- Decisions coming soon on steel mill, smelter in New Madrid (11/17/17)1
- Cape attorney Brandon Cooper to run for judge (11/20/17)2
- Cape man accused of secretly recording women, posting to porn site (11/22/17)
- State audit: Bollinger County tax levies violate state law; county commission disagrees (11/17/17)3
- A Whopper of an honor: Local company named top Burger King franchisee (11/15/17)3
- Cape native co-directs Thanksgiving-related indie film, 'Drinksgiving' (11/17/17)
- The Tungsten Groove to release first album featuring original songs (11/17/17)
- 1 dead, 3 hurt in accident on Highway 72 (11/19/17)
- Thankful People: Kirsten Strebe recovers from traumatic car accident, brain injury (11/23/17)
- Rep. Swan opposes effort to fire education commissioner (11/20/17)2
Christmas celebrating followed by 'debt hangover'
NEW YORK -- Many people feel great when they're buying piles of gifts for relatives and friends at Christmas, but they can be overwhelmed when that blizzard of credit card bills arrives in the new year.
Credit counselors call it the "debt hangover."
"We often see a rush of people in January and February," said Sandra Shore, a senior counselor with Novadebt, a not-for-profit credit counseling organization based in Freehold, N.J.
Some, she said, have greatly underestimated how much they've spent for the holidays and are shocked when the bills come in. For others, a lack of planning means that Christmas is like any other "unexpected" event -- say a big hospital bill or a necessary car repair -- that can skew their budgets.
'You name it, I bought it'
Shirley Gilbert of Waterloo, Ill., isn't exactly sure why, but she says she got "totally carried away" buying presents during the Christmas season in 2005.
"I bought all kinds of stuff -- you name it, I bought it -- for my daughters, for my grandchildren, for my friends," Gilbert said. "I wanted a good Christmas for them. I figured I'd pay the cards off later."
But Gilbert, who is 62 and living on Social Security and disability benefits, found she couldn't deal with the more than $7,000 she accumulated on her cards -- or with the phone calls from bill collectors. With the help of Novadebt counseling, she's been whittling down the balance since last summer, she said.
"This Christmas, I bought what I could afford and that was it," Gilbert said. "Everyone understood."
Sacha Millstone, a senior vice president at the Millstone Evans Group in Boulder, Colo., said that although some consumers feel the pain of overwhelming credit card bills in January and February, it's often a symptom of a deeper problem.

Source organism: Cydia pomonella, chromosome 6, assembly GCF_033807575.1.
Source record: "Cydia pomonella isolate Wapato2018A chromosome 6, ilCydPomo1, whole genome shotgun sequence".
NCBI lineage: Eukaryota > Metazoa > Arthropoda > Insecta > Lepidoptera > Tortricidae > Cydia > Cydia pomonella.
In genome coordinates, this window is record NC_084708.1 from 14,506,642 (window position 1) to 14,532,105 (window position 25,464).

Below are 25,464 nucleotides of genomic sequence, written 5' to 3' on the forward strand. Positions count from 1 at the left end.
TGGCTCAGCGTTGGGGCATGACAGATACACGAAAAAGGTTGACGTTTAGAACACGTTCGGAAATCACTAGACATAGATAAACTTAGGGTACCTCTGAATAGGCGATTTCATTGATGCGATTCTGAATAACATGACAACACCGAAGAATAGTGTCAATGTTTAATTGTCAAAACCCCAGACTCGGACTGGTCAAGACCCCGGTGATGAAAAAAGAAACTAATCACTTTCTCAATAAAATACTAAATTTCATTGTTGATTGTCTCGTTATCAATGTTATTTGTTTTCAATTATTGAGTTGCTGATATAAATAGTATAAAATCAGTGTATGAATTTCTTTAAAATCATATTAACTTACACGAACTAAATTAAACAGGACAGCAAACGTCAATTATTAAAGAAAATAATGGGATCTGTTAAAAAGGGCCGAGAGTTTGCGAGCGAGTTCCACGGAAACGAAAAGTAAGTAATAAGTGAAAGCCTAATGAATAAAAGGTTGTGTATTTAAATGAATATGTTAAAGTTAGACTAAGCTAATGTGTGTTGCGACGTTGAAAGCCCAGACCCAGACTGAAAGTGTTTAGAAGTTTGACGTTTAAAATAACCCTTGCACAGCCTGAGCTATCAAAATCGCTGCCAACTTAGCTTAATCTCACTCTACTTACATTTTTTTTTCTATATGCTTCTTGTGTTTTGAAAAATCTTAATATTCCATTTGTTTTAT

"I believe that many people who overspend at the holidays overspend all the time," she said. "They maybe do it a little bit more at the holidays."
As a result, Millstone, whose company is affiliated with Raymond James & Associates Inc. financial advisers, believes consumers who are in credit card trouble need to work on a long-term solution.
"Start by looking back at the past year to determine what you actually spent," she said. "Next, create a spending plan for all of 2007."
The plan will be more realistic if the consumer can do projections based on actual spending in the previous year, Millstone pointed out.
Once this has been done, it's easier for most people to identify where they're overspending and where they can find "extra" money to pay down bills, she said.
"Let's say you discover you're spending $8,000 a year on clothes," Millstone said. "You have to ask, 'Is that a priority for us?' If not, maybe you're just doing it out of habit or not thinking about it at all."
Shore, the Novadebt counselor, said many people have to come to terms with what is causing their debt problems, which typically is spending more than they take in.
"Classically, someone will say, I lost my job," she said. "Then you ask, when was that, and the answer is 'two months ago.' And they're collecting unemployment insurance. But they have $40,000 in credit card debt. That obviously started happening more than two months ago."
She believes people need to track their spending for a while because it can show where the money actually is going.
Next, people need to make a chart of their debts with the monthly amounts due, interest rates and totals. The they have to begin paying more than the minimum to get the balances to start dropping. But, she added, they also have to be realistic.
"If you make too strict -- 'I'll never go out to eat again' -- you're not going to be able to stick to it. You need to give yourself some leeway."